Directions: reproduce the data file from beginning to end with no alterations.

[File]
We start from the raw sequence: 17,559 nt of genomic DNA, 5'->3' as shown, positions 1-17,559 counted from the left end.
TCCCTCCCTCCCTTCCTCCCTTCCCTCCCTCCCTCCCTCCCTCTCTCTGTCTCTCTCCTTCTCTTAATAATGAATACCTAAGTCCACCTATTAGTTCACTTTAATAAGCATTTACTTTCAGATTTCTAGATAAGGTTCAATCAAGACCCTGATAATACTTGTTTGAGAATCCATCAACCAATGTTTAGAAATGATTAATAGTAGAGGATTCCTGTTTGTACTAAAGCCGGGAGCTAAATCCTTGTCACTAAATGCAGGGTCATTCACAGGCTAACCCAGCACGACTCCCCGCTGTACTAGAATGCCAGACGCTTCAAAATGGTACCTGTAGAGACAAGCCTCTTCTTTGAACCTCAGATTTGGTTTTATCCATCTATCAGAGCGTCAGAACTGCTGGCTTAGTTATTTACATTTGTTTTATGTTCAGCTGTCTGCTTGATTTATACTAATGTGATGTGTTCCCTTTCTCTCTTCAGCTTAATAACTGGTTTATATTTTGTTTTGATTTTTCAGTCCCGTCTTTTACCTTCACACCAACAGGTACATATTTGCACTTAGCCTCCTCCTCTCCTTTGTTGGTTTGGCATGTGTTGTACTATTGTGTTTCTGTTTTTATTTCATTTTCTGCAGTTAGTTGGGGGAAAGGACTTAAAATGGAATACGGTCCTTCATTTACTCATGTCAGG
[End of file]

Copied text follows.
We start from the raw sequence: 17,559 nt of genomic DNA, 5'->3' as shown, positions 1-17,559 counted from the left end.
TCCCTCCCTCCCTTCCTCCCTTCCCTCCCTCCCTCCCTCCCTCTCTCTGTCTCTCTCCTTCTCTTAATAATGAATACCTAAGTCCACCTATTAGTTCACTTTAATAAGCATTTACTTTCAGATTTCTAGATAAGGTTCAATCAAGACCCTGATAATACTTGTTTGAGAATCCATCAACCAATGTTTAGAAATGATTAATAGTAGAGGATTCCTGTTTGTACTAAAGCCGGGAGCTAAATCCTTGTCACTAAATGCAGGGTCATTCACAGGCTAACCCAGCACGACTCCCCGCTGTACTAGAATGCCAGACGCTTCAAAATGGTACCTGTAGAGACAAGCCTCTTCTTTGAACCTCAGATTTGGTTTTATCCATCTATCAGAGCGTCAGAACTGCTGGCTTAGTTATTTACATTTGTTTTATGTTCAGCTGTCTGCTTGATTTATACTAATGTGATGTGTTCCCTTTCTCTCTTCAGCTTAATAACTGGTTTATATTTTGTTTTGATTTTTCAGTCCCGTCTTTTACCTTCACACCAACAGGTACATATTTGCACTTAGCCTCCTCCTCTCCTTTGTTGGTTTGGCATGTGTTGTACTATTGTGTTTCTGTTTTTATTTCATTTTCTGCAGTTAGTTGGGGGAAAGGACTTAAAATGGAATACGGTCCTTCATTTACTCATGTCAGG